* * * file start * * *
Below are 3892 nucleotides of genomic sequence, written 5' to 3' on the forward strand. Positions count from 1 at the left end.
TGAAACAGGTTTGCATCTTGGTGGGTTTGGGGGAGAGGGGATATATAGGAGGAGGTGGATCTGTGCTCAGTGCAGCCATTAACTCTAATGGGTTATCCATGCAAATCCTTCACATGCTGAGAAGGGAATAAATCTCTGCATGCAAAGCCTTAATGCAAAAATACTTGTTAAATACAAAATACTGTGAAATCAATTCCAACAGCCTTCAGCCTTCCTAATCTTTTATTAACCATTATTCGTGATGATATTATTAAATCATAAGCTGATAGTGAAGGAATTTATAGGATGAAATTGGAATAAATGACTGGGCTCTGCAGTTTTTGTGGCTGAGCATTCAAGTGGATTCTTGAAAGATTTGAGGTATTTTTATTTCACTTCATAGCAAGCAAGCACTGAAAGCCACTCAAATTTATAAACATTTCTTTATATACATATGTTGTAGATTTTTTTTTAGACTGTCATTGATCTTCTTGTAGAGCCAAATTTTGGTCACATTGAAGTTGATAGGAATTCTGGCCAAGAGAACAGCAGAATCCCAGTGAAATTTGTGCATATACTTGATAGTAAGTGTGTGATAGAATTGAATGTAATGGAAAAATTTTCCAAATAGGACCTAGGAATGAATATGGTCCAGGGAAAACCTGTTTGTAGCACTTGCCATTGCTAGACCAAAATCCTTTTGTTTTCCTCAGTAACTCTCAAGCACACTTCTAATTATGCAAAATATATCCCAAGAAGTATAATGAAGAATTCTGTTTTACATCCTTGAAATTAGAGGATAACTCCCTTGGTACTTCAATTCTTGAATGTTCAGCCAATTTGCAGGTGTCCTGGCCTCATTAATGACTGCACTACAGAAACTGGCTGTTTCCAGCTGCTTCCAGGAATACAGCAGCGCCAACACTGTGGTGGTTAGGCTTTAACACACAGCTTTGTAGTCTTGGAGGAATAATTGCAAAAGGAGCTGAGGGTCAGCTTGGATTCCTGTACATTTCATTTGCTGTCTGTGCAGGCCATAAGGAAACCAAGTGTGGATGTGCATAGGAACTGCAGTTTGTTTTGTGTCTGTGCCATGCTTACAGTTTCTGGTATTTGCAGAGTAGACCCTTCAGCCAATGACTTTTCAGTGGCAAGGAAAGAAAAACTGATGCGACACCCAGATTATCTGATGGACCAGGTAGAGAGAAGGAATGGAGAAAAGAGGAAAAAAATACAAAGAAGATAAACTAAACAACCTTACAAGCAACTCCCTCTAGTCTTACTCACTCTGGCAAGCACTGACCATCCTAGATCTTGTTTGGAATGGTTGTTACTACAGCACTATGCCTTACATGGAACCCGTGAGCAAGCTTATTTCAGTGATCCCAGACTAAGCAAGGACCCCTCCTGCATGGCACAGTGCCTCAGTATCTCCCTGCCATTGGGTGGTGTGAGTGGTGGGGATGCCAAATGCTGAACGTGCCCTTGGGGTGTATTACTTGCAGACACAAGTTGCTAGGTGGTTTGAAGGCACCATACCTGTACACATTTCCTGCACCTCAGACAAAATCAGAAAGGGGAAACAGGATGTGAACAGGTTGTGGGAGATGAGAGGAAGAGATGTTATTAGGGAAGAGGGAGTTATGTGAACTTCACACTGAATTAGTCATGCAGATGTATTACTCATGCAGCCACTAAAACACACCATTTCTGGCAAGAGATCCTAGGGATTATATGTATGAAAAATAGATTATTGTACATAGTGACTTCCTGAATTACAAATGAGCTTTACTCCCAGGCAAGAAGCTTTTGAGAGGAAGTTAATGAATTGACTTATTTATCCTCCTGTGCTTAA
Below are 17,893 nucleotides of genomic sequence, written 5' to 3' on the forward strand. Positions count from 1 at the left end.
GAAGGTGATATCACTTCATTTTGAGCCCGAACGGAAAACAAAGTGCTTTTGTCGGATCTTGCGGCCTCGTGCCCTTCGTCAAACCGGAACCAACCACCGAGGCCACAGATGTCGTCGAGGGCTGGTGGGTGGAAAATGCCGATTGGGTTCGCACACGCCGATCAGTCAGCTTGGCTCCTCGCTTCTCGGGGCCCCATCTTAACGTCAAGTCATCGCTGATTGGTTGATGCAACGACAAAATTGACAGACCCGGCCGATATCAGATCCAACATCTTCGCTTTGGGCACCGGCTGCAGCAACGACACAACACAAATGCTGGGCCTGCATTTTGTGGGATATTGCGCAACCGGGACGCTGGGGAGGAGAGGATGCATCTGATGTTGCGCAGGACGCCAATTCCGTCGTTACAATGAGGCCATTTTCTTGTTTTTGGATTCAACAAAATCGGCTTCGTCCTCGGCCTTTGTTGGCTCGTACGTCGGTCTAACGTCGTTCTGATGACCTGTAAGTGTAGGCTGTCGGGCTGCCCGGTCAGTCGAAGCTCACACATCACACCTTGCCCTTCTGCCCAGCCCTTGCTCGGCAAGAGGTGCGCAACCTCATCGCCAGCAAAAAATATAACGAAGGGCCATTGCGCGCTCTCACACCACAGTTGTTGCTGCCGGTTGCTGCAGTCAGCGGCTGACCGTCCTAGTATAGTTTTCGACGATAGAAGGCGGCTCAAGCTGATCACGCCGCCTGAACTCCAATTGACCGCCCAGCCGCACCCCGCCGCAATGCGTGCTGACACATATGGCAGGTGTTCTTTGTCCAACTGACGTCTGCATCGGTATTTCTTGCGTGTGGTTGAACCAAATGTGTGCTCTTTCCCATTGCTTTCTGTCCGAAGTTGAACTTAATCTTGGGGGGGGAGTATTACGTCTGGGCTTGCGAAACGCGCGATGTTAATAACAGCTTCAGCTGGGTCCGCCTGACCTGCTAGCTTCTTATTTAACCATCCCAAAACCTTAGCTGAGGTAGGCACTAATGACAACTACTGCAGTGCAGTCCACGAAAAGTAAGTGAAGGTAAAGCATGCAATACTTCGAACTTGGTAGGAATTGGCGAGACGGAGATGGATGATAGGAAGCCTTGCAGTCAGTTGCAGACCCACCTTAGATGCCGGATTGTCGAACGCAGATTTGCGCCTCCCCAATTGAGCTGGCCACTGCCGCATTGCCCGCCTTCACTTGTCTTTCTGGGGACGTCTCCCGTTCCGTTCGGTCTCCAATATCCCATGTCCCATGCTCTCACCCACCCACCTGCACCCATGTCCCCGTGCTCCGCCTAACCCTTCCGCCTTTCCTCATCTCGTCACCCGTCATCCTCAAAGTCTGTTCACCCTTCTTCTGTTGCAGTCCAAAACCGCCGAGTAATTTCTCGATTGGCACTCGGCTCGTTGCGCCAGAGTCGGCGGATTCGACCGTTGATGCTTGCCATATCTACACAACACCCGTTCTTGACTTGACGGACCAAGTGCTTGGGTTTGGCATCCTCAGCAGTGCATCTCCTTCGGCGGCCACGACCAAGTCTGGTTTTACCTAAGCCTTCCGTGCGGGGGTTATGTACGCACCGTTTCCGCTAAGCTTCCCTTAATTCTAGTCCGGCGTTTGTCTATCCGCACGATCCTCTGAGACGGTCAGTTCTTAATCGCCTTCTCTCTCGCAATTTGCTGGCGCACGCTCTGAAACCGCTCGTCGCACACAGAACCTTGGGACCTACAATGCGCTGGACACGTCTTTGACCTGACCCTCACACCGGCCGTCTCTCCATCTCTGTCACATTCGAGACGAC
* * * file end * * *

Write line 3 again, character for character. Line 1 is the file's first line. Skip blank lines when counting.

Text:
Below are 17,893 nucleotides of genomic sequence, written 5' to 3' on the forward strand. Positions count from 1 at the left end.